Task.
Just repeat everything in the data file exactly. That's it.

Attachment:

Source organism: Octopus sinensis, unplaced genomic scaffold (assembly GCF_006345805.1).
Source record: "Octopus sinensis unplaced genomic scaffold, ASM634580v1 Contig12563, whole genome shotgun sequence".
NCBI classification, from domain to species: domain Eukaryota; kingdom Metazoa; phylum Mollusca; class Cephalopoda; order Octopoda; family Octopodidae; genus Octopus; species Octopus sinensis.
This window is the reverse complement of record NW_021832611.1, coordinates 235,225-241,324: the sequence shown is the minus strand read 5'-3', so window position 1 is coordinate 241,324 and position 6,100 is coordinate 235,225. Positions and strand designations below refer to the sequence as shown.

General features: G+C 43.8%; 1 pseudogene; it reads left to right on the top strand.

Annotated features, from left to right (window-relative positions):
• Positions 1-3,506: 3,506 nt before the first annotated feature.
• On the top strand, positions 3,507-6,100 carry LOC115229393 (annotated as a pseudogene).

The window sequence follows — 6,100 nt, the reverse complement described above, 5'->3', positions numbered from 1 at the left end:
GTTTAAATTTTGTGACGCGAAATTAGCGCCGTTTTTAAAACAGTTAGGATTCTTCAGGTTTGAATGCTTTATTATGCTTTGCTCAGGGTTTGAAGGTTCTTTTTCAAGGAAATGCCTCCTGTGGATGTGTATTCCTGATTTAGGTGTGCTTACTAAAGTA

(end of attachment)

Source organism: Octopus sinensis, unplaced genomic scaffold (assembly GCF_006345805.1).
Source record: "Octopus sinensis unplaced genomic scaffold, ASM634580v1 Contig12563, whole genome shotgun sequence".
NCBI classification, from domain to species: domain Eukaryota; kingdom Metazoa; phylum Mollusca; class Cephalopoda; order Octopoda; family Octopodidae; genus Octopus; species Octopus sinensis.
This window is the reverse complement of record NW_021832611.1, coordinates 235,225-241,324: the sequence shown is the minus strand read 5'-3', so window position 1 is coordinate 241,324 and position 6,100 is coordinate 235,225. Positions and strand designations below refer to the sequence as shown.

General features: G+C 43.8%; 1 pseudogene; it reads left to right on the top strand.

Annotated features, from left to right (window-relative positions):
• Positions 1-3,506: 3,506 nt before the first annotated feature.
• On the top strand, positions 3,507-6,100 carry LOC115229393 (annotated as a pseudogene).

The window sequence follows — 6,100 nt, the reverse complement described above, 5'->3', positions numbered from 1 at the left end:
GTTTAAATTTTGTGACGCGAAATTAGCGCCGTTTTTAAAACAGTTAGGATTCTTCAGGTTTGAATGCTTTATTATGCTTTGCTCAGGGTTTGAAGGTTCTTTTTCAAGGAAATGCCTCCTGTGGATGTGTATTCCTGATTTAGGTGTGCTTACTAAAGTA